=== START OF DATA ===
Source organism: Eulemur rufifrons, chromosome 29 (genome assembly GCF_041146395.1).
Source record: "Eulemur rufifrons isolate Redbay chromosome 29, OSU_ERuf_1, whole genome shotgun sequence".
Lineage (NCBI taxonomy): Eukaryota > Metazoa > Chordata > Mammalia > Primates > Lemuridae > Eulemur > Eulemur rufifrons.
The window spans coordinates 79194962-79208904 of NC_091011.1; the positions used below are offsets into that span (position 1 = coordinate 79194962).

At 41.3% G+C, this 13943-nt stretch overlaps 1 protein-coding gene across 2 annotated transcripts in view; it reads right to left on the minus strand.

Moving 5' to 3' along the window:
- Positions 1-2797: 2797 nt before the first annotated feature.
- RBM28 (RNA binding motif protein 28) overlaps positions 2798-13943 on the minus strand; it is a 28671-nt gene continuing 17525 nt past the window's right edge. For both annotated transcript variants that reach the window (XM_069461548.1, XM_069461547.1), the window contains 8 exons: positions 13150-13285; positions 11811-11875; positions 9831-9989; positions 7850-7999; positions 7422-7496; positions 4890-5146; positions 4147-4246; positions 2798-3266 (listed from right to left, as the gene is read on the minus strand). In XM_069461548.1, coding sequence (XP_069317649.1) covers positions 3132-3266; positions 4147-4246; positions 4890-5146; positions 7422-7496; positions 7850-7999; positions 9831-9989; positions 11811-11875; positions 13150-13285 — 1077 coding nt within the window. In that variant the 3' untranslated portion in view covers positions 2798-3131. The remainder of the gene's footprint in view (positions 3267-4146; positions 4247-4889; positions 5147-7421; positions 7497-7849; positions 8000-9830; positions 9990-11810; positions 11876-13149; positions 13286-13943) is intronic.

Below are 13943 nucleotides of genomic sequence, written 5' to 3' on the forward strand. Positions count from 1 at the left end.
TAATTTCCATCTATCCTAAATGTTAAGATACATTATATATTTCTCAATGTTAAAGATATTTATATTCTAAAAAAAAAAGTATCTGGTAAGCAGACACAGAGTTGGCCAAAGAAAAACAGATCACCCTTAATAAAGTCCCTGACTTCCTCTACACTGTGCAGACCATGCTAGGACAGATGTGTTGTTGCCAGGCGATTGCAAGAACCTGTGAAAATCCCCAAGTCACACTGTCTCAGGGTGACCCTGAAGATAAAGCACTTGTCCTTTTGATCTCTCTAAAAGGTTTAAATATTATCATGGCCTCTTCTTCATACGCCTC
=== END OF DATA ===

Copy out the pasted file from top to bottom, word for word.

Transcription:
Source organism: Eulemur rufifrons, chromosome 29 (genome assembly GCF_041146395.1).
Source record: "Eulemur rufifrons isolate Redbay chromosome 29, OSU_ERuf_1, whole genome shotgun sequence".
Lineage (NCBI taxonomy): Eukaryota > Metazoa > Chordata > Mammalia > Primates > Lemuridae > Eulemur > Eulemur rufifrons.
The window spans coordinates 79194962-79208904 of NC_091011.1; the positions used below are offsets into that span (position 1 = coordinate 79194962).

At 41.3% G+C, this 13943-nt stretch overlaps 1 protein-coding gene across 2 annotated transcripts in view; it reads right to left on the minus strand.

Moving 5' to 3' along the window:
- Positions 1-2797: 2797 nt before the first annotated feature.
- RBM28 (RNA binding motif protein 28) overlaps positions 2798-13943 on the minus strand; it is a 28671-nt gene continuing 17525 nt past the window's right edge. For both annotated transcript variants that reach the window (XM_069461548.1, XM_069461547.1), the window contains 8 exons: positions 13150-13285; positions 11811-11875; positions 9831-9989; positions 7850-7999; positions 7422-7496; positions 4890-5146; positions 4147-4246; positions 2798-3266 (listed from right to left, as the gene is read on the minus strand). In XM_069461548.1, coding sequence (XP_069317649.1) covers positions 3132-3266; positions 4147-4246; positions 4890-5146; positions 7422-7496; positions 7850-7999; positions 9831-9989; positions 11811-11875; positions 13150-13285 — 1077 coding nt within the window. In that variant the 3' untranslated portion in view covers positions 2798-3131. The remainder of the gene's footprint in view (positions 3267-4146; positions 4247-4889; positions 5147-7421; positions 7497-7849; positions 8000-9830; positions 9990-11810; positions 11876-13149; positions 13286-13943) is intronic.

Below are 13943 nucleotides of genomic sequence, written 5' to 3' on the forward strand. Positions count from 1 at the left end.
TAATTTCCATCTATCCTAAATGTTAAGATACATTATATATTTCTCAATGTTAAAGATATTTATATTCTAAAAAAAAAAGTATCTGGTAAGCAGACACAGAGTTGGCCAAAGAAAAACAGATCACCCTTAATAAAGTCCCTGACTTCCTCTACACTGTGCAGACCATGCTAGGACAGATGTGTTGTTGCCAGGCGATTGCAAGAACCTGTGAAAATCCCCAAGTCACACTGTCTCAGGGTGACCCTGAAGATAAAGCACTTGTCCTTTTGATCTCTCTAAAAGGTTTAAATATTATCATGGCCTCTTCTTCATACGCCTC